The advantages and facilities offered in each country to holders of the Card are printed in a handbook which is issued at the same time. The following examples, varying according to the country concerned, may be mentioned : free or reduced price entry to museums and exhibitions; reduction in prices of tickets for concerts and theatrical performances; facilities for consulting libraries and archives; facilities for obtaining or prolonging residence permits; authorisation to visit certain scholastic institutions and scientific establishments ; admission to university restaurants; remission of fees at some educational and cultural institutions; facilities for obtaining foreign currency and reduced transport rates.

To ensure that the advantages offered are not lightly granted,-each country issues a limited number of cards. It is planned gradually both to extend the facilities and to increase the number of holders; so far, increased facilities have been granted in the United Kingdom and the number of holders increased by the addition of two new categories, i. e., technical student employees and leaders of youth movements.

The card itself, which is identical in all five countries, is printed in three languages— French, English and Dutch. It is issued free, after consideration of each individual application, in the four Continental countries by the Ministries of Education (Cultural Identity Card Section) and in the United Kingdom by various authorities. The Card carries particulars of the holder, his passport number, photograph, etc., and an embossed stamp representing the Brussels Hôtel de Ville. It is valid for one year from the date of issue.

As the main purpose of the Cultural Identity Card is to encourage the movement of persons within the five countries, it is not available for use in the holder's own country.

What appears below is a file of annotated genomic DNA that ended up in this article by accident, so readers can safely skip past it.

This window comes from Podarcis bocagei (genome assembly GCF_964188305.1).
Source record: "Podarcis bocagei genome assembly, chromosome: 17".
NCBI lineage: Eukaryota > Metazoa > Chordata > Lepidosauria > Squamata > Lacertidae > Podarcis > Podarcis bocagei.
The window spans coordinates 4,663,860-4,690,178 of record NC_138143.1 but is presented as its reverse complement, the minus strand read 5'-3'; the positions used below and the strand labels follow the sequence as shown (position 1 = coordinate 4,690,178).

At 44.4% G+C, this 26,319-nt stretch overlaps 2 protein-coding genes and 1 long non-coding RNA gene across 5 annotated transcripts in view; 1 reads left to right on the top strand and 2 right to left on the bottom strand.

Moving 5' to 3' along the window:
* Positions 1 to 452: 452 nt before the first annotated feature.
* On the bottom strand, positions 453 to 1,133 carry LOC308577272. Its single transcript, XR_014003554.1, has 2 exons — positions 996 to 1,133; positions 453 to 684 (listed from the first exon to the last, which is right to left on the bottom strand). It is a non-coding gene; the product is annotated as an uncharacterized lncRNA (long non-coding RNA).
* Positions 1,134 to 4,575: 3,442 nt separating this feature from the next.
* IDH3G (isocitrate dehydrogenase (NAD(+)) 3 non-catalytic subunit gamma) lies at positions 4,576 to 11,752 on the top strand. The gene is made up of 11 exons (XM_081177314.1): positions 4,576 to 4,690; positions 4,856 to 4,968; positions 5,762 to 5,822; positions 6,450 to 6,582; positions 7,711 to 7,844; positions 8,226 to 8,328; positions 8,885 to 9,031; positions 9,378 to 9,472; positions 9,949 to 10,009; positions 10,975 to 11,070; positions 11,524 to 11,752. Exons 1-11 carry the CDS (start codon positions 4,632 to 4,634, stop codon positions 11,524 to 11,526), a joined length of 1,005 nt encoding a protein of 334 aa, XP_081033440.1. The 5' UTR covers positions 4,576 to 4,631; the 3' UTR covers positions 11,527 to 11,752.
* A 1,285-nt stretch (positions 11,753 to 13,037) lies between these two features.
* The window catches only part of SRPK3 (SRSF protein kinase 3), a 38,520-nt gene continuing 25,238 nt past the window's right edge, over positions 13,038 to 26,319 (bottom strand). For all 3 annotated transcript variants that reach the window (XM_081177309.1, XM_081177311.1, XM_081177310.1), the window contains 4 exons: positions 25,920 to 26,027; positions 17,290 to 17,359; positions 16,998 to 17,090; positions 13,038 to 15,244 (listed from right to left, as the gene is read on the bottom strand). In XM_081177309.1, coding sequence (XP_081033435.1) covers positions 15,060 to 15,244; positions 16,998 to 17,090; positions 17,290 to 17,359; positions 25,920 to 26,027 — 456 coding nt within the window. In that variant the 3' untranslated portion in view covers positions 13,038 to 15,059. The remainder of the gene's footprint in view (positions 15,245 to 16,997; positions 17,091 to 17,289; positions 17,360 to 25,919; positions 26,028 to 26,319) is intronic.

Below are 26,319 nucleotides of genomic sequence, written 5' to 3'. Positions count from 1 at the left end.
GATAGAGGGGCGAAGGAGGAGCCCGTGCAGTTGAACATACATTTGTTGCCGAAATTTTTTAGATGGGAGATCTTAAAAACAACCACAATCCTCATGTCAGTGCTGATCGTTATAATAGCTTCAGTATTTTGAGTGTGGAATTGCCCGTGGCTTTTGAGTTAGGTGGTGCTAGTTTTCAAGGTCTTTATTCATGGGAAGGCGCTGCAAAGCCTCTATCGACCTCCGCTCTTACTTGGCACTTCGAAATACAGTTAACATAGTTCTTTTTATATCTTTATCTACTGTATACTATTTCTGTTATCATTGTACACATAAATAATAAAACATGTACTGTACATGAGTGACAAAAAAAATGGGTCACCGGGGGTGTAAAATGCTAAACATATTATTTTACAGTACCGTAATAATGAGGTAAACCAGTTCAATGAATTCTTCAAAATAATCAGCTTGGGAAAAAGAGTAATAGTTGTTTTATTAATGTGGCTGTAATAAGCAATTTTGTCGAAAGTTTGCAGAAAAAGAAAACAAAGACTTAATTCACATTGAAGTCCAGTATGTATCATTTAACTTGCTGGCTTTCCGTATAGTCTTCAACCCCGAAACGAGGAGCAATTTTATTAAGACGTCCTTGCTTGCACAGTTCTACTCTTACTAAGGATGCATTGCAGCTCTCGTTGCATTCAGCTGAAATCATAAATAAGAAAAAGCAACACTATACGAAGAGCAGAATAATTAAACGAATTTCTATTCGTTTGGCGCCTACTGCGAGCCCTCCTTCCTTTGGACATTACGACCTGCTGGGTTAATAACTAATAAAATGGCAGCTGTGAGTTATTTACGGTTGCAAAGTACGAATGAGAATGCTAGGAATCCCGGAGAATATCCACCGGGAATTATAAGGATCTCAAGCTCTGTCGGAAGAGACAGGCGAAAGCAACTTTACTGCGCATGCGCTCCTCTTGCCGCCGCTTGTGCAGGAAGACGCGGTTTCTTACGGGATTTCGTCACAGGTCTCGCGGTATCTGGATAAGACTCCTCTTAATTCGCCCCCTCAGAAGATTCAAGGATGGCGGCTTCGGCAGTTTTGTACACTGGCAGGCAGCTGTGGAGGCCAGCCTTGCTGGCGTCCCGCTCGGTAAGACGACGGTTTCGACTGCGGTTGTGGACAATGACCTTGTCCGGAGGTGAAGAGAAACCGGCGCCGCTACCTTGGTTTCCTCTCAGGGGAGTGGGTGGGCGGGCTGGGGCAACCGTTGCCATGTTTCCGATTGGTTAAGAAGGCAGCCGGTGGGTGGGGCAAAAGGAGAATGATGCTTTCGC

The Cultural Identity Card scheme is reviewed at regular intervals by experts from the five countries.

9.2. Extension to the Council of Europe

In October, 1951, the Cultural Committee considered the question of a possible extension of the Brussels Treaty Cultural Identity Card scheme to member States of the Council of Europe.

It was decided that the Committee would be prepared to :

Put at the disposal of the Council of Europe the experience it had acquired in this connection;
Give favourable consideration to requests from Council of Europe member countries to participate in the Cultural Identity Card scheme; any country joining the scheme must, in particular, first agree to the reciprocal granting of the rights conferred.

Italy, Norway, the Saar, Turkey and Sweden having expressed the wish to join the Brussels Treaty scheme, the facilities which they were prepared to grant on a reciprocal basis were approved by the competent bodies of the Council of Europe; the Permanent Commission of the Brussels Treaty Organisation then agreed to the inclusion of these five countries in the scheme.

The acceding Council of Europe countries having accepted the Brussels Treaty Organisation regulations for the issue and administration of the Cultural Identity Card, the extended scheme came into operation in all ten countries on 15th July, 1952.

10. Education

10.1. Teachers' Courses and Handbook for Teachers